Rising inequalities and the resulting gap between the 1 percent and the rest is a defining issue of our time with profound implications in terms of wellbeing.

A new academic study (“Top Incomes and Human Well-being Around the World”) has shown that as the share of income held by the top 1 percent continues to rise globally, it affects in a negative manner the wellbeing of the rest (the remaining 99 percent). In the words of Jan-Emmanuel De Neve (one of the co-authors): “As the top 1 percent races ahead, it seems to depress society across the board.”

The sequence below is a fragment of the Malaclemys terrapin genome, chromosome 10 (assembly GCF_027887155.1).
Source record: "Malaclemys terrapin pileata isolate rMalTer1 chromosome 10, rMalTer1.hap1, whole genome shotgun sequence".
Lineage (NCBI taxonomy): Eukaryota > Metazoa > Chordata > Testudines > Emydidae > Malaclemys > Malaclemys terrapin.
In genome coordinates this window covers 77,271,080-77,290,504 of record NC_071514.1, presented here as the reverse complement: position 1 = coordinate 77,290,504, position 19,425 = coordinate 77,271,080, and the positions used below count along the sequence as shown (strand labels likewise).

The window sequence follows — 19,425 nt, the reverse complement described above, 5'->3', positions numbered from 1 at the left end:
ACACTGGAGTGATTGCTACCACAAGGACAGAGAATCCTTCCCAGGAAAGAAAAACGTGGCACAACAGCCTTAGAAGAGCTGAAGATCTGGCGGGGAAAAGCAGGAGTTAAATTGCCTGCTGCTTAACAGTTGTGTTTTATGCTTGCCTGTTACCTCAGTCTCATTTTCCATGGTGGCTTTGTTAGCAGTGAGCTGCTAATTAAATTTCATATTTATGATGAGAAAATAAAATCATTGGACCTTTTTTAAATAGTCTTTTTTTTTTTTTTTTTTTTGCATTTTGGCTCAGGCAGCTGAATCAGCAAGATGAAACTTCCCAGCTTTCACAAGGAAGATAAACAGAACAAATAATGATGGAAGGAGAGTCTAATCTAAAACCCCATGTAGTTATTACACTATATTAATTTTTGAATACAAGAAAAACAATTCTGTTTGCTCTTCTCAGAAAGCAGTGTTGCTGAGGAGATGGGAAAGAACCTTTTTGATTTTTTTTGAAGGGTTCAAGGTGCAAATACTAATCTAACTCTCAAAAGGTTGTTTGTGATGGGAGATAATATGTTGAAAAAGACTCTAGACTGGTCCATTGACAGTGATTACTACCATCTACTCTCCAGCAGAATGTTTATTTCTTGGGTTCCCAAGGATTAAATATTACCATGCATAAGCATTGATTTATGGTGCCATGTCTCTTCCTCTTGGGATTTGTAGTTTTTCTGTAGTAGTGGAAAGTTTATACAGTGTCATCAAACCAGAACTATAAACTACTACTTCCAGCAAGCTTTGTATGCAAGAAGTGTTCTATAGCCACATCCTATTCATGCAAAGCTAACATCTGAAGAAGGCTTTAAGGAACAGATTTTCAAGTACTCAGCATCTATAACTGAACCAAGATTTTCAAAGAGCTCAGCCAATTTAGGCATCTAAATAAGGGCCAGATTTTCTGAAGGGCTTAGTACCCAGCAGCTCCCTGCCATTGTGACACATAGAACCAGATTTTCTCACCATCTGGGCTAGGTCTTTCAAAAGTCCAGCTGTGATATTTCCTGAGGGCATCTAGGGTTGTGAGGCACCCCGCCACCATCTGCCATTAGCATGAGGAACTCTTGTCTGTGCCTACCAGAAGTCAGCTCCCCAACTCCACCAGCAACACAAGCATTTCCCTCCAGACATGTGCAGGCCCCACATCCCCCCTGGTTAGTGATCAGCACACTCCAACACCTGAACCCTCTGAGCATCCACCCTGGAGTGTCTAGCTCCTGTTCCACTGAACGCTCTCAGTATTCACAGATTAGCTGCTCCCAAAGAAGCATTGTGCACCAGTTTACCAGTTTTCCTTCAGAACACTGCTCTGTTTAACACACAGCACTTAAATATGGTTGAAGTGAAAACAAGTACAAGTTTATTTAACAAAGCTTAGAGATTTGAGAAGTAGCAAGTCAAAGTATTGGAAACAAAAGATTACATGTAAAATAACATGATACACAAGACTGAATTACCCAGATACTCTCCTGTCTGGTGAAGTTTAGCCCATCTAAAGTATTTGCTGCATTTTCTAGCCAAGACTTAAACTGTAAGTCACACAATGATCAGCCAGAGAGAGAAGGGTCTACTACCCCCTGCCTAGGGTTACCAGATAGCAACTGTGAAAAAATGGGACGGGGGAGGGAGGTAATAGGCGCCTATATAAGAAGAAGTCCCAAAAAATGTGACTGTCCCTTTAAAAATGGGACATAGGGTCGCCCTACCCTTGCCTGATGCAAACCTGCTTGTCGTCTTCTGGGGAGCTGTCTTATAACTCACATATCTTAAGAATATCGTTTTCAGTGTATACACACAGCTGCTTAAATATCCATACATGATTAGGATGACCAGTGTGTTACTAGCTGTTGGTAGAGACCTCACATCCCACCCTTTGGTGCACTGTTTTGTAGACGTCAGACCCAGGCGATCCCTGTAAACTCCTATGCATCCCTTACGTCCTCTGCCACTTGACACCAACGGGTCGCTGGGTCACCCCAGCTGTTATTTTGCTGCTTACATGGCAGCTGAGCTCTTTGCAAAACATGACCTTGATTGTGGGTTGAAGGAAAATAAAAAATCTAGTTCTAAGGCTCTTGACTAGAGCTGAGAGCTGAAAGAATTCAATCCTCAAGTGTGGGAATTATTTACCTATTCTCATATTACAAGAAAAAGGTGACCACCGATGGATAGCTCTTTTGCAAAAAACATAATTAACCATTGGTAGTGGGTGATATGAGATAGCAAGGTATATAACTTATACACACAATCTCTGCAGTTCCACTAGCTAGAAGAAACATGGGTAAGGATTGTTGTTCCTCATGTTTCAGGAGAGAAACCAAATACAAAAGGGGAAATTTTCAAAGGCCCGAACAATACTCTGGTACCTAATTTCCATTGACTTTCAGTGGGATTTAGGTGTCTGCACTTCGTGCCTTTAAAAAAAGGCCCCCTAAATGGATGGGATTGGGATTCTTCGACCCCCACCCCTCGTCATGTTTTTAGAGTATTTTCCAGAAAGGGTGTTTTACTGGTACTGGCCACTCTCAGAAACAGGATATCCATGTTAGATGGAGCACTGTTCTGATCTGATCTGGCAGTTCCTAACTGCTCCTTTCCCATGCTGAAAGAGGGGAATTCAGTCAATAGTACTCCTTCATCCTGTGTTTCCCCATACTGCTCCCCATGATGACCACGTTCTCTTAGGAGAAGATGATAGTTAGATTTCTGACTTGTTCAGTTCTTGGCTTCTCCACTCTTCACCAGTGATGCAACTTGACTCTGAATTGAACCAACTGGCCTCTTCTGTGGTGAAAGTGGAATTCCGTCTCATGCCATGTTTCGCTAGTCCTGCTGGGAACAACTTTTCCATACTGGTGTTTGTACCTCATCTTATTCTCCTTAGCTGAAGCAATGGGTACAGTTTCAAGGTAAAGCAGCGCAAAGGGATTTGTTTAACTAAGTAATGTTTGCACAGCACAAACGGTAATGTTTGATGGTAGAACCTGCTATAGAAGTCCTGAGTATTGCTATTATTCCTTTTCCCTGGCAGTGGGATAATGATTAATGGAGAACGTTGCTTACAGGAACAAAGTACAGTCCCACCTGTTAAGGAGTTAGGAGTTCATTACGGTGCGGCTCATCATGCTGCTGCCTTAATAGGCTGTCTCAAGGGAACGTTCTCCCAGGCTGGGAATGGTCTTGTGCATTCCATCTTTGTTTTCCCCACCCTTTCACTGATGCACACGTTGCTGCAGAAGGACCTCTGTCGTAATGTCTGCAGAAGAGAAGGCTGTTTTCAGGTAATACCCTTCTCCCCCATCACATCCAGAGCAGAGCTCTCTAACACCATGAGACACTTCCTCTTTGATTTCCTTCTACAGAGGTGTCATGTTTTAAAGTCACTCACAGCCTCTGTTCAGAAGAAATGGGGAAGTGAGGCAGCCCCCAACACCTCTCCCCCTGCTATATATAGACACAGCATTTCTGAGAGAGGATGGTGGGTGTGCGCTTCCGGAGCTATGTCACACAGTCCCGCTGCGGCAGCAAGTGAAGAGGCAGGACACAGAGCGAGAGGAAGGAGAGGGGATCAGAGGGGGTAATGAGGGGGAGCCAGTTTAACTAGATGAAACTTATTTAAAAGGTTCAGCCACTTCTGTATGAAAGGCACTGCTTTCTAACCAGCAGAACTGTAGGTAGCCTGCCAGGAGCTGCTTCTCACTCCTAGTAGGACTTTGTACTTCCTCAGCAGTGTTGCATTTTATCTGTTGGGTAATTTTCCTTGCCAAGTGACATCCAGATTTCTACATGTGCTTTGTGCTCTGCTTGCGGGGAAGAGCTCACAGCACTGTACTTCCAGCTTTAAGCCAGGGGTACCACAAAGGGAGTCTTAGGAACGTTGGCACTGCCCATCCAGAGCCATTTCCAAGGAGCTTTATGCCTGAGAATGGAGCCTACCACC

This is one of the reasons why Scandinavian countries report higher levels of wellbeing: they redistribute wealth more equally through the tax system and welfare state. The research, which combines the latest data from the Gallup World Poll and the World Top Incomes Database, also found that the richest people experienced the most negative emotions.

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